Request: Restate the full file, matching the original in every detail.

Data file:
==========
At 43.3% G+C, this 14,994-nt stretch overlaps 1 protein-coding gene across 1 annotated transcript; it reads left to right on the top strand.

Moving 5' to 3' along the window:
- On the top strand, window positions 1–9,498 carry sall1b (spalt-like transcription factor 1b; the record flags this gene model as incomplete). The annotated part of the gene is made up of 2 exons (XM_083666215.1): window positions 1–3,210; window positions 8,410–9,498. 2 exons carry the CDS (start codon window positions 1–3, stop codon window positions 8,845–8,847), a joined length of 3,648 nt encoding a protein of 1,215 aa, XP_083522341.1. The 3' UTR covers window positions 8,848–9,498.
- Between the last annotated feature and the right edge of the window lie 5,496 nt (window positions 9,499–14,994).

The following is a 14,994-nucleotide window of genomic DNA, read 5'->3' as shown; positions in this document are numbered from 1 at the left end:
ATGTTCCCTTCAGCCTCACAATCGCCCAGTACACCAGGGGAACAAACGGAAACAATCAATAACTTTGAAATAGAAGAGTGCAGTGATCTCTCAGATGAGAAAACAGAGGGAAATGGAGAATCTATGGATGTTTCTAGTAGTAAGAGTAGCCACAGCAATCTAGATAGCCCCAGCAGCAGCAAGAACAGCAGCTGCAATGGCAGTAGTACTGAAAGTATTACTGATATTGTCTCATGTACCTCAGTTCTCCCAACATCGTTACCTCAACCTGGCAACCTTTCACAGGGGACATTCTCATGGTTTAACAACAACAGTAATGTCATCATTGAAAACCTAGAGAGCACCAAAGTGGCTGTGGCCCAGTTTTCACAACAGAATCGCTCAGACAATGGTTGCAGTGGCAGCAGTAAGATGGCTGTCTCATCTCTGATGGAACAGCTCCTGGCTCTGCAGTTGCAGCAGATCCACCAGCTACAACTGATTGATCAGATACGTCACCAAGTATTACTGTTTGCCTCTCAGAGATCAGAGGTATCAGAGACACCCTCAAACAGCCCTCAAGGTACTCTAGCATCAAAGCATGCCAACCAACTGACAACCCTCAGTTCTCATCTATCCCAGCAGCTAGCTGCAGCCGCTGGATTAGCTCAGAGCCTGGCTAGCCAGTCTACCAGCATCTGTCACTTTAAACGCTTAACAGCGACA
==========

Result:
At 43.3% G+C, this 14,994-nt stretch overlaps 1 protein-coding gene across 1 annotated transcript; it reads left to right on the top strand.

Moving 5' to 3' along the window:
- On the top strand, window positions 1–9,498 carry sall1b (spalt-like transcription factor 1b; the record flags this gene model as incomplete). The annotated part of the gene is made up of 2 exons (XM_083666215.1): window positions 1–3,210; window positions 8,410–9,498. 2 exons carry the CDS (start codon window positions 1–3, stop codon window positions 8,845–8,847), a joined length of 3,648 nt encoding a protein of 1,215 aa, XP_083522341.1. The 3' UTR covers window positions 8,848–9,498.
- Between the last annotated feature and the right edge of the window lie 5,496 nt (window positions 9,499–14,994).

The following is a 14,994-nucleotide window of genomic DNA, read 5'->3' as shown; positions in this document are numbered from 1 at the left end:
ATGTTCCCTTCAGCCTCACAATCGCCCAGTACACCAGGGGAACAAACGGAAACAATCAATAACTTTGAAATAGAAGAGTGCAGTGATCTCTCAGATGAGAAAACAGAGGGAAATGGAGAATCTATGGATGTTTCTAGTAGTAAGAGTAGCCACAGCAATCTAGATAGCCCCAGCAGCAGCAAGAACAGCAGCTGCAATGGCAGTAGTACTGAAAGTATTACTGATATTGTCTCATGTACCTCAGTTCTCCCAACATCGTTACCTCAACCTGGCAACCTTTCACAGGGGACATTCTCATGGTTTAACAACAACAGTAATGTCATCATTGAAAACCTAGAGAGCACCAAAGTGGCTGTGGCCCAGTTTTCACAACAGAATCGCTCAGACAATGGTTGCAGTGGCAGCAGTAAGATGGCTGTCTCATCTCTGATGGAACAGCTCCTGGCTCTGCAGTTGCAGCAGATCCACCAGCTACAACTGATTGATCAGATACGTCACCAAGTATTACTGTTTGCCTCTCAGAGATCAGAGGTATCAGAGACACCCTCAAACAGCCCTCAAGGTACTCTAGCATCAAAGCATGCCAACCAACTGACAACCCTCAGTTCTCATCTATCCCAGCAGCTAGCTGCAGCCGCTGGATTAGCTCAGAGCCTGGCTAGCCAGTCTACCAGCATCTGTCACTTTAAACGCTTAACAGCGACA